Bill, Martha and their little child Hal are spending a quiet winter Sunday in their cosy house when they get an unexpected visit from Mike Nickerson and Tony Rodriguez. Mike and Tony are ... See full summary »
This western begins with St. Louis resident Lutie Cameron (Katharine Hepburn) marrying New Mexico cattleman Col. James B. 'Jim' Brewton (Spencer Tracy) after a short courtship. When she ... See full summary »
When a body is found in the New Orleans docks, it's pretty obvious that he died from gun shot wounds. The police surgeon notices that the man is also displaying other symptoms and Lt. Commander Clint Reed, a doctor with the U.S. Public Health Service, diagnoses a highly contagious disease, pneumonic plague. He tries to convince local officials to find everyone who may have been in contact with the dead man. The Mayor supports his efforts but many, including the police, are doubtful. Reed wants to avoid publicity so as not to panic the public. They have little information to go on - they don't know the dead man's identity - and Reed estimates they have 48 hours before disease begins to spread. With police Capt. Tom Warren going through the motions, Reed sets out to find the killers. Written by
Richard Widmark on Jack Palance: "... the toughest guy I ever met. He was the only actor I've ever been physically afraid of. " See more »
In an early scene when Dr. Reed (Richard Widmark) is shown painting with his son, he flicks excess paint off the brush, and then sits on the same spot where the paint would have landed, but when he gets up there's no paint on his pants. See more »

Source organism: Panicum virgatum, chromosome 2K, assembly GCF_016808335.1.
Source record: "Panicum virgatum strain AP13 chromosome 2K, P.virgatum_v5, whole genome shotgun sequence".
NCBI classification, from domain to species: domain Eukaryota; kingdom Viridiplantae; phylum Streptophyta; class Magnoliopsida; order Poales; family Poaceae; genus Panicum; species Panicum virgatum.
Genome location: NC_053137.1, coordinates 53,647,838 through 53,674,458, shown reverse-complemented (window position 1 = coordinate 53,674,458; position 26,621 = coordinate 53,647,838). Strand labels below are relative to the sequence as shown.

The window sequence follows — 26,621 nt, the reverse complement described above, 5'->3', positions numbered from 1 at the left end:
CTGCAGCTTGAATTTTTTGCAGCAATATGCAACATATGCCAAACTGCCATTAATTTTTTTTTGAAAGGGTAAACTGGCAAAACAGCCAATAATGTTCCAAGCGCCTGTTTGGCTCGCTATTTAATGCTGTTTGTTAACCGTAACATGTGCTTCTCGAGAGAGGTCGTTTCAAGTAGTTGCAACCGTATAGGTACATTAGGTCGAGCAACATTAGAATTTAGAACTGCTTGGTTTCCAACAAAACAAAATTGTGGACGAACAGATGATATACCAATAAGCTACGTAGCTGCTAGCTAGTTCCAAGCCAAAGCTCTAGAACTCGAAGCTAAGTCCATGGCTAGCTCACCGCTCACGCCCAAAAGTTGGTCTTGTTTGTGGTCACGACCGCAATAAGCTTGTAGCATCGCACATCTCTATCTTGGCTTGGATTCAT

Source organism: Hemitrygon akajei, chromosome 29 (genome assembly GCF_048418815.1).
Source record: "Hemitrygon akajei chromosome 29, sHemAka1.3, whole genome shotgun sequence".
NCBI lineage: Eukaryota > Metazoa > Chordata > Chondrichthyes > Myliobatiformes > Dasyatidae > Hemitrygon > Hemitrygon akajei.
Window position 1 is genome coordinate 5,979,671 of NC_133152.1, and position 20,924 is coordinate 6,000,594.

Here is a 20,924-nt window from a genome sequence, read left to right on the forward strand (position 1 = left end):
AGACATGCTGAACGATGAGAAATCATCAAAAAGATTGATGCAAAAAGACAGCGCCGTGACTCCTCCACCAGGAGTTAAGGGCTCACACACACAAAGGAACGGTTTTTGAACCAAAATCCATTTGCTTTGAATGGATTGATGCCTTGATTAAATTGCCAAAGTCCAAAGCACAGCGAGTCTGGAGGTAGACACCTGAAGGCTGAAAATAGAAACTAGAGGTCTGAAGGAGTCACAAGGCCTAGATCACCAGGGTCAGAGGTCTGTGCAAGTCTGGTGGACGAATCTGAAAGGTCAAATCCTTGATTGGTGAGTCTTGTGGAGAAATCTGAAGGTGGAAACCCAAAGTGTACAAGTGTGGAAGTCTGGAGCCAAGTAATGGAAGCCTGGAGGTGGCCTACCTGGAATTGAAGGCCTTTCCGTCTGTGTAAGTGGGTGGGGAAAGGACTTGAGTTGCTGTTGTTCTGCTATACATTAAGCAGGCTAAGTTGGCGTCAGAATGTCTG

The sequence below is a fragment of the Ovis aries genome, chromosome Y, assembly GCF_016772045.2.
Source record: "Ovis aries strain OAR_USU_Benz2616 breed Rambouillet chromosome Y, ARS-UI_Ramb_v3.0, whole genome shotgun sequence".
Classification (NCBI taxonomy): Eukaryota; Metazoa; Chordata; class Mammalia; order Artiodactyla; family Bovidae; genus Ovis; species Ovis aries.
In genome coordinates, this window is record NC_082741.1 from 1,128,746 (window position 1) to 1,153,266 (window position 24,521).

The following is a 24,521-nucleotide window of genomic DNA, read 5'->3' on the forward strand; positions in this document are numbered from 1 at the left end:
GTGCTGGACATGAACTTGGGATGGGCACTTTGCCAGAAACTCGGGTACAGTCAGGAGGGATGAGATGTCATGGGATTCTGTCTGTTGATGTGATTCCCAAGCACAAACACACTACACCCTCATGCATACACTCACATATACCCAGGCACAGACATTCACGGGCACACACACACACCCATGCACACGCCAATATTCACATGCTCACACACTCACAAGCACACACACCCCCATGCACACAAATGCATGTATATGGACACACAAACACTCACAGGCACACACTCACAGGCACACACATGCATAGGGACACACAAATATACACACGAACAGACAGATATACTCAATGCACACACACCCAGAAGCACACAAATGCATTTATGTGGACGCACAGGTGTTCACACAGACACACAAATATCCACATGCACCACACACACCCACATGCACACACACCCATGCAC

This is listed as a "film noir," a gangster film and I suppose it, is but it plays more like just a straight drama. It's the story of an immigrant who is infected with the pneuomic plague (but "bubonic," as listed on the back of the VHS cover) and the race to discover all the people he had come in contact with, including a criminal (Jack Palance) and his gang.
The great black-and-white cinematography helps put it in the film-noir category, I imagine, but the story still takes precedence over the stark photography here. The angular-faced Palance, listed as "Walter Jack Palance" in here, always makes for a good villain and Zero Mostel was an interesting part of his group.
Richard Widmark played an normal intense role, except this time as a good guy, and Barbara Bel Geddes was her normal wholesome character. Despite third billing, she didn't have as many lines as I would have preferred to hear. Frankly, I prefer Widmark as the crazy-type villain. He spends much of the time in this film as a frustrated doctor, yelling at the cop Paul Douglas. That gets tiresome after awhile.
It's a grim story: not a whole lot of laughs here, but it's entertaining and moves fast......and the ending chase scene is a knockout! A good addition to anyone's collection of classic films, whatever you want to label it.
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